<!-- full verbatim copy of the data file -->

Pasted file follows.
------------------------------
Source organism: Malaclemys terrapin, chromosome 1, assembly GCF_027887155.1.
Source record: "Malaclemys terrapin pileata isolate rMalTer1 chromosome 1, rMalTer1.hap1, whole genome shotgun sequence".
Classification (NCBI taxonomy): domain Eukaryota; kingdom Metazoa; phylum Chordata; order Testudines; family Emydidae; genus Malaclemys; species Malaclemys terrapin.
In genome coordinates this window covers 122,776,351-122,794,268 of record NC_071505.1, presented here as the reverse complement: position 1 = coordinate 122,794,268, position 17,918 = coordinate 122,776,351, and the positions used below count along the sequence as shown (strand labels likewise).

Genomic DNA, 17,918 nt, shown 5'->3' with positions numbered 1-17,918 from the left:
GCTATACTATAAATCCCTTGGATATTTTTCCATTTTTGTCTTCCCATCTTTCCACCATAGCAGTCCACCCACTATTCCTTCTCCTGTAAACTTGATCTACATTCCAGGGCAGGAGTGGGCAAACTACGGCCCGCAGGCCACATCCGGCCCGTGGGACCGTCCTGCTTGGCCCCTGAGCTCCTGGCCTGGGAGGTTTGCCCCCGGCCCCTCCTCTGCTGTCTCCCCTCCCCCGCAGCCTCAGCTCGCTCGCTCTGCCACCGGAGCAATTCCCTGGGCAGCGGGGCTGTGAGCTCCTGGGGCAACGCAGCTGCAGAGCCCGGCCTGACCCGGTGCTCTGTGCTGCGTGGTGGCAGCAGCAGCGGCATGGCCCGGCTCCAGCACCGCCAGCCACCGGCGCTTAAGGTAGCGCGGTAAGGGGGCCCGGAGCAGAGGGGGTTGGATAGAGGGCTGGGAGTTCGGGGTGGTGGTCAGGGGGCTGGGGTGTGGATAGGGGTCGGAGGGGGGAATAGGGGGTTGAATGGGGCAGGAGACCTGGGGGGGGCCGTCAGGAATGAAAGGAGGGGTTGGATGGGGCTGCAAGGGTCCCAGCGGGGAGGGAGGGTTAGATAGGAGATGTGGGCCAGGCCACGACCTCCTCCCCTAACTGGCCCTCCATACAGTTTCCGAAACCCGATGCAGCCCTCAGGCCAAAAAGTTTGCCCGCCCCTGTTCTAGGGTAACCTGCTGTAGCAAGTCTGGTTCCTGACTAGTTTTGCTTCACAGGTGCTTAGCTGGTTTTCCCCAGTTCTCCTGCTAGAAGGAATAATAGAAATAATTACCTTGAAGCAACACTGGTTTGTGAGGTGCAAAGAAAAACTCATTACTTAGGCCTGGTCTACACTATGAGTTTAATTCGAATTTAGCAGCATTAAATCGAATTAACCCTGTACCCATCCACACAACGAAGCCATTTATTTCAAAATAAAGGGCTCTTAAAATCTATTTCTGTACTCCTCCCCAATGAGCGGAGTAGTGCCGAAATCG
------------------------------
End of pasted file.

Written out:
Source organism: Malaclemys terrapin, chromosome 1, assembly GCF_027887155.1.
Source record: "Malaclemys terrapin pileata isolate rMalTer1 chromosome 1, rMalTer1.hap1, whole genome shotgun sequence".
Classification (NCBI taxonomy): domain Eukaryota; kingdom Metazoa; phylum Chordata; order Testudines; family Emydidae; genus Malaclemys; species Malaclemys terrapin.
In genome coordinates this window covers 122,776,351-122,794,268 of record NC_071505.1, presented here as the reverse complement: position 1 = coordinate 122,794,268, position 17,918 = coordinate 122,776,351, and the positions used below count along the sequence as shown (strand labels likewise).

Genomic DNA, 17,918 nt, shown 5'->3' with positions numbered 1-17,918 from the left:
GCTATACTATAAATCCCTTGGATATTTTTCCATTTTTGTCTTCCCATCTTTCCACCATAGCAGTCCACCCACTATTCCTTCTCCTGTAAACTTGATCTACATTCCAGGGCAGGAGTGGGCAAACTACGGCCCGCAGGCCACATCCGGCCCGTGGGACCGTCCTGCTTGGCCCCTGAGCTCCTGGCCTGGGAGGTTTGCCCCCGGCCCCTCCTCTGCTGTCTCCCCTCCCCCGCAGCCTCAGCTCGCTCGCTCTGCCACCGGAGCAATTCCCTGGGCAGCGGGGCTGTGAGCTCCTGGGGCAACGCAGCTGCAGAGCCCGGCCTGACCCGGTGCTCTGTGCTGCGTGGTGGCAGCAGCAGCGGCATGGCCCGGCTCCAGCACCGCCAGCCACCGGCGCTTAAGGTAGCGCGGTAAGGGGGCCCGGAGCAGAGGGGGTTGGATAGAGGGCTGGGAGTTCGGGGTGGTGGTCAGGGGGCTGGGGTGTGGATAGGGGTCGGAGGGGGGAATAGGGGGTTGAATGGGGCAGGAGACCTGGGGGGGGCCGTCAGGAATGAAAGGAGGGGTTGGATGGGGCTGCAAGGGTCCCAGCGGGGAGGGAGGGTTAGATAGGAGATGTGGGCCAGGCCACGACCTCCTCCCCTAACTGGCCCTCCATACAGTTTCCGAAACCCGATGCAGCCCTCAGGCCAAAAAGTTTGCCCGCCCCTGTTCTAGGGTAACCTGCTGTAGCAAGTCTGGTTCCTGACTAGTTTTGCTTCACAGGTGCTTAGCTGGTTTTCCCCAGTTCTCCTGCTAGAAGGAATAATAGAAATAATTACCTTGAAGCAACACTGGTTTGTGAGGTGCAAAGAAAAACTCATTACTTAGGCCTGGTCTACACTATGAGTTTAATTCGAATTTAGCAGCATTAAATCGAATTAACCCTGTACCCATCCACACAACGAAGCCATTTATTTCAAAATAAAGGGCTCTTAAAATCTATTTCTGTACTCCTCCCCAATGAGCGGAGTAGTGCCGAAATCG